On the evening of May 22, 1879, Sallie Robinson, a 28-year-old black woman, bought two first-class tickets at Grand Junction, Tennessee, for a train trip to Lynchburg, Virginia. Shortly after midnight she and her nephew, Joseph Robinson, described as a young black man "of light complexion, light hair and light blue eyes," boarded the train and started into the parlor car. The conductor held Robinson back ("bruising her arm and jerking her roughly around," she alleged) and pushed her into the smoking car.
A few minutes later, when Joseph informed the conductor that he was Robinson's nephew and was an African American, the conductor looked surprised. In that case, he said, they could go into the parlor car at the next stop.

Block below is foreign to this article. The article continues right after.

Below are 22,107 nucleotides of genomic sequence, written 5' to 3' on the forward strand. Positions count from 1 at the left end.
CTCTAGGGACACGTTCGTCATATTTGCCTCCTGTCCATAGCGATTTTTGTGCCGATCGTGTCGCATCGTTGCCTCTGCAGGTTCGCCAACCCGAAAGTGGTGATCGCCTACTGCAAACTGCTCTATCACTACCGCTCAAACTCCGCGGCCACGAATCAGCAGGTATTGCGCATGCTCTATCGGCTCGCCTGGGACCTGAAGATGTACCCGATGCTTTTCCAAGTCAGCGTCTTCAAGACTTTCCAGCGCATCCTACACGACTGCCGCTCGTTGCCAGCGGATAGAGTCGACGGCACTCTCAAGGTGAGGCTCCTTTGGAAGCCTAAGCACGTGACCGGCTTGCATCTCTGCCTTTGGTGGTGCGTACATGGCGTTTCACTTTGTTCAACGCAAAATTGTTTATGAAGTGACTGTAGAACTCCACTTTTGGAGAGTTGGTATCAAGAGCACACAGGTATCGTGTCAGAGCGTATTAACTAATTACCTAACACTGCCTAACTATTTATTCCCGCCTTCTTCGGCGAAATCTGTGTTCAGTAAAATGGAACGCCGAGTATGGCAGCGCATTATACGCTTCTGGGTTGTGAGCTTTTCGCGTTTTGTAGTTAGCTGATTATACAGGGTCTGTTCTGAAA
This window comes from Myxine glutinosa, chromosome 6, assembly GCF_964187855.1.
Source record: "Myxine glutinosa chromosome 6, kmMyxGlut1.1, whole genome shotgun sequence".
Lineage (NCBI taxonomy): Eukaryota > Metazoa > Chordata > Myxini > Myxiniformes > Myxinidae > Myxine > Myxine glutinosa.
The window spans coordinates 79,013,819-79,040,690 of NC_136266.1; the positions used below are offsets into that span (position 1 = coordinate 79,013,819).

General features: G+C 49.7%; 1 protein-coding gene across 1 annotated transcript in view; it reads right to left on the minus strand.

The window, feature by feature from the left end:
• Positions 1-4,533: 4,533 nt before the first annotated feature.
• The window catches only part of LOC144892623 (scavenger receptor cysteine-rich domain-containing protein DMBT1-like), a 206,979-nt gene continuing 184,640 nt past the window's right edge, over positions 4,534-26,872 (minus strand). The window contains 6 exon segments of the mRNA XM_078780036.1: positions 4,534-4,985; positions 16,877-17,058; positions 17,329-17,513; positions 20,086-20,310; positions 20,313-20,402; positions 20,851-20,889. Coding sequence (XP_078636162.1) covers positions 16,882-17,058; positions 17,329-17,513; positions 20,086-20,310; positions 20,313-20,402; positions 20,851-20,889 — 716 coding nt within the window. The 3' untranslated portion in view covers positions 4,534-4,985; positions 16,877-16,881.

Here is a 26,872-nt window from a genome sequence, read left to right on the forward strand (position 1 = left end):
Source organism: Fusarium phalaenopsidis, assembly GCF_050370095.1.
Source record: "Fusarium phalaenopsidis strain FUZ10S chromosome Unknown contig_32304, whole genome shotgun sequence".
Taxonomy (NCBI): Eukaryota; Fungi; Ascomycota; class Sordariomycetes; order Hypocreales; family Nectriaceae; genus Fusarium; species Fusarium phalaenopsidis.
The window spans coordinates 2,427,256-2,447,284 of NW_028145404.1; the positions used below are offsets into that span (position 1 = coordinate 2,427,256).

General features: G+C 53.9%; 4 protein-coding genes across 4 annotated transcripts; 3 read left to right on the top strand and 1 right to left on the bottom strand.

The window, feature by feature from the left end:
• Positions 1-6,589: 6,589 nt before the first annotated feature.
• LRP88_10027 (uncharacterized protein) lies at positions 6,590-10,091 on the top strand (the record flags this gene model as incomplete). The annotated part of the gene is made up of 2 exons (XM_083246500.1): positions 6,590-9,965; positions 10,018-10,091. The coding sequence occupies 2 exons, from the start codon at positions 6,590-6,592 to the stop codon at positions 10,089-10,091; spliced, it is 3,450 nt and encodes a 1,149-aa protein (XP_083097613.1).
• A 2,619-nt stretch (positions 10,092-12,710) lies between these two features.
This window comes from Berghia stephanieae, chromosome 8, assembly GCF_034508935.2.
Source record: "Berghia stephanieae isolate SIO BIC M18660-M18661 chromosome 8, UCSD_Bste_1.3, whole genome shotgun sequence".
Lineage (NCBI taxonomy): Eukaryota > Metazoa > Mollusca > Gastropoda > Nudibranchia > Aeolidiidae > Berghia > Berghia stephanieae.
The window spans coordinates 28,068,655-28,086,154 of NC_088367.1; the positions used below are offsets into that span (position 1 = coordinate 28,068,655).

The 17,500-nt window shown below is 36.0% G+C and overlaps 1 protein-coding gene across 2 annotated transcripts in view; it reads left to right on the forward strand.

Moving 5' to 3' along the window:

The Robinsons finished the ride in the parlor car but filed complaints with the railroad about their treatment and then sued for $500 under the federal Civil Rights Act of 1875. At trial, the conductor testified that he had thought Joseph to be a white man with a black woman and his experience was that such associations were "for illicit purposes." The jury found for the railroad and the Robinsons appealed to the U.S. Supreme Court, where they lost.
- Westin, Alan F. Ride-in!: Ride-ins and sit-ins are not new tactics of the Negro. They were first tried back in the 1870s, and with great success. But that time High Court decisions were very different. American Heritage Magazine. August 1962, Volume 13, Issue 5. Retrieved September 23, 2006.